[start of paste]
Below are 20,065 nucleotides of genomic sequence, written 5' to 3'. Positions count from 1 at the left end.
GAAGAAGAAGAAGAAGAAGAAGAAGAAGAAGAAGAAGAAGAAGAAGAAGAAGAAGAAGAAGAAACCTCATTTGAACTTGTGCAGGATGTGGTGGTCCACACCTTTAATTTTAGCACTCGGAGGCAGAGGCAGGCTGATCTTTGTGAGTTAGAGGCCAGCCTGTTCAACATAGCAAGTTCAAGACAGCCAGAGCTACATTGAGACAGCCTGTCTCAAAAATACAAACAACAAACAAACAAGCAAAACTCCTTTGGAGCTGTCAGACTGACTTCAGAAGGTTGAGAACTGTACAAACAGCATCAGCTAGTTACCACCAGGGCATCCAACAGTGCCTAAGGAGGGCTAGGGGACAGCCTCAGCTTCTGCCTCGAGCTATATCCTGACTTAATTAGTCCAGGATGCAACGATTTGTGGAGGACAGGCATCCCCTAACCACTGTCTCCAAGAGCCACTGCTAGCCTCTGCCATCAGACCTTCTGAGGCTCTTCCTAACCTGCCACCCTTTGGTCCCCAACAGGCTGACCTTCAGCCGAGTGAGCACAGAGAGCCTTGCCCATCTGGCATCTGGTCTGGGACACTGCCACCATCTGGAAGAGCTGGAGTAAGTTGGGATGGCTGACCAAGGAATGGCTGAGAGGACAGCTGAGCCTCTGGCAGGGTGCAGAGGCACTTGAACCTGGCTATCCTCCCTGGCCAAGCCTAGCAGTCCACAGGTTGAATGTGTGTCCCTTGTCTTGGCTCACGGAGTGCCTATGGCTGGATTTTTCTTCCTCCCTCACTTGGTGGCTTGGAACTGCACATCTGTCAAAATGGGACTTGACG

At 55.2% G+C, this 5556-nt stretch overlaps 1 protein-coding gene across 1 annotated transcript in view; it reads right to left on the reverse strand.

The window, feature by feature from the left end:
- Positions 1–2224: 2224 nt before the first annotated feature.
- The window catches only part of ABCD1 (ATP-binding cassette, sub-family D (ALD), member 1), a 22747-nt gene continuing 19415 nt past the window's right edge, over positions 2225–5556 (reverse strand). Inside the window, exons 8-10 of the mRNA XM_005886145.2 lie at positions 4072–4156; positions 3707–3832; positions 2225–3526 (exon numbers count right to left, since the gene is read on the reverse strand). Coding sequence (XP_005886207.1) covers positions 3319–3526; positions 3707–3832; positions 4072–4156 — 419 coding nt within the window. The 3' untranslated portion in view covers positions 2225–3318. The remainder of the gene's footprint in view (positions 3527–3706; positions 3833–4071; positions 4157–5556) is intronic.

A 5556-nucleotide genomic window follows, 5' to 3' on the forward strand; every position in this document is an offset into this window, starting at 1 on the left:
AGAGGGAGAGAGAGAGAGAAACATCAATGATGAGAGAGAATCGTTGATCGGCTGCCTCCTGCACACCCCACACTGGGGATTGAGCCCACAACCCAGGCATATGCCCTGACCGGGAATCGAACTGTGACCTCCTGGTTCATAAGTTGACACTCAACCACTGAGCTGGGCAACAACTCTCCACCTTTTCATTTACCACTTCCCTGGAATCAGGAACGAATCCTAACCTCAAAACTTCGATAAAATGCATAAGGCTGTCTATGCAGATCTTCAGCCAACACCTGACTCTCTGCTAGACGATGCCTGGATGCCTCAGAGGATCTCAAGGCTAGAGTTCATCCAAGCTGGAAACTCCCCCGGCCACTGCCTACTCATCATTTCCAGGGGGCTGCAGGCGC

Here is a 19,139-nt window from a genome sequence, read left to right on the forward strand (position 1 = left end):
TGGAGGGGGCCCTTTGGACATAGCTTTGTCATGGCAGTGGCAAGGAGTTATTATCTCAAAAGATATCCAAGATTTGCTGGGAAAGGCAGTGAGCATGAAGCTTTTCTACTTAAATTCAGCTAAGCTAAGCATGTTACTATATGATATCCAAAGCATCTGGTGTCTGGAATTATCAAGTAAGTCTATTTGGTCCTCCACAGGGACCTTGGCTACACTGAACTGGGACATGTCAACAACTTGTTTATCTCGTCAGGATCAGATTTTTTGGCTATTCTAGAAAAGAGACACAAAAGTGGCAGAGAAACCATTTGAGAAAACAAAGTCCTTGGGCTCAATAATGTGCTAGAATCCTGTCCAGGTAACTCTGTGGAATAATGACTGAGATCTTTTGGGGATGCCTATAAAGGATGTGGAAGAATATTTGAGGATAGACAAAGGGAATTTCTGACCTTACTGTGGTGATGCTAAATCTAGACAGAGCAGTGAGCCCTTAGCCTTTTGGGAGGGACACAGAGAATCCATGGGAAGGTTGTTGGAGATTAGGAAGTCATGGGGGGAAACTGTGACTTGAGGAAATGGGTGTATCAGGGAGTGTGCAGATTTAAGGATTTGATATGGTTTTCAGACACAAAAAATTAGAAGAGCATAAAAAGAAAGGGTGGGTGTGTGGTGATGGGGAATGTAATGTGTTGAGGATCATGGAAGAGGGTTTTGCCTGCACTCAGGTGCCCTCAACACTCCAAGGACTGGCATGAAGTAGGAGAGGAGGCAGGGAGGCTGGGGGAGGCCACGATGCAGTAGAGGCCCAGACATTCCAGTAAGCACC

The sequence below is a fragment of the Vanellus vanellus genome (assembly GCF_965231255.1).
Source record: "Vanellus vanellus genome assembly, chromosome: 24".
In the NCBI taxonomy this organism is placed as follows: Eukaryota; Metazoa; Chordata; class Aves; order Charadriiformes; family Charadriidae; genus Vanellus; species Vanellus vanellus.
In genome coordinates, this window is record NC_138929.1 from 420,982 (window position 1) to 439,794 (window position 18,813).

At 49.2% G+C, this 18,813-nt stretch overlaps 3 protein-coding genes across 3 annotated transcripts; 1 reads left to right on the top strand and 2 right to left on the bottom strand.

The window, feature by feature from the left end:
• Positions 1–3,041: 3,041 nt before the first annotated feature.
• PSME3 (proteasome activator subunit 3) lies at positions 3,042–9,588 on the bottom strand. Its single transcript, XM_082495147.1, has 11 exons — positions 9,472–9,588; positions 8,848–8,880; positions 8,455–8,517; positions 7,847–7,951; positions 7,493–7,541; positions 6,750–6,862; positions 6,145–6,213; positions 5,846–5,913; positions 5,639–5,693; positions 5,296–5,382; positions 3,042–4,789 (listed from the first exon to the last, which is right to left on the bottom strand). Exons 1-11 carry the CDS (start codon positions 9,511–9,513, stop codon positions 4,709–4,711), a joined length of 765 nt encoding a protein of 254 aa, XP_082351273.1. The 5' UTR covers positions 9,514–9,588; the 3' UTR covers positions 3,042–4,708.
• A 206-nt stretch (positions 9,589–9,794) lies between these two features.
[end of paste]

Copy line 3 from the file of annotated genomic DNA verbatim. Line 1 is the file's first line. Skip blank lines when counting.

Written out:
At 55.2% G+C, this 5556-nt stretch overlaps 1 protein-coding gene across 1 annotated transcript in view; it reads right to left on the reverse strand.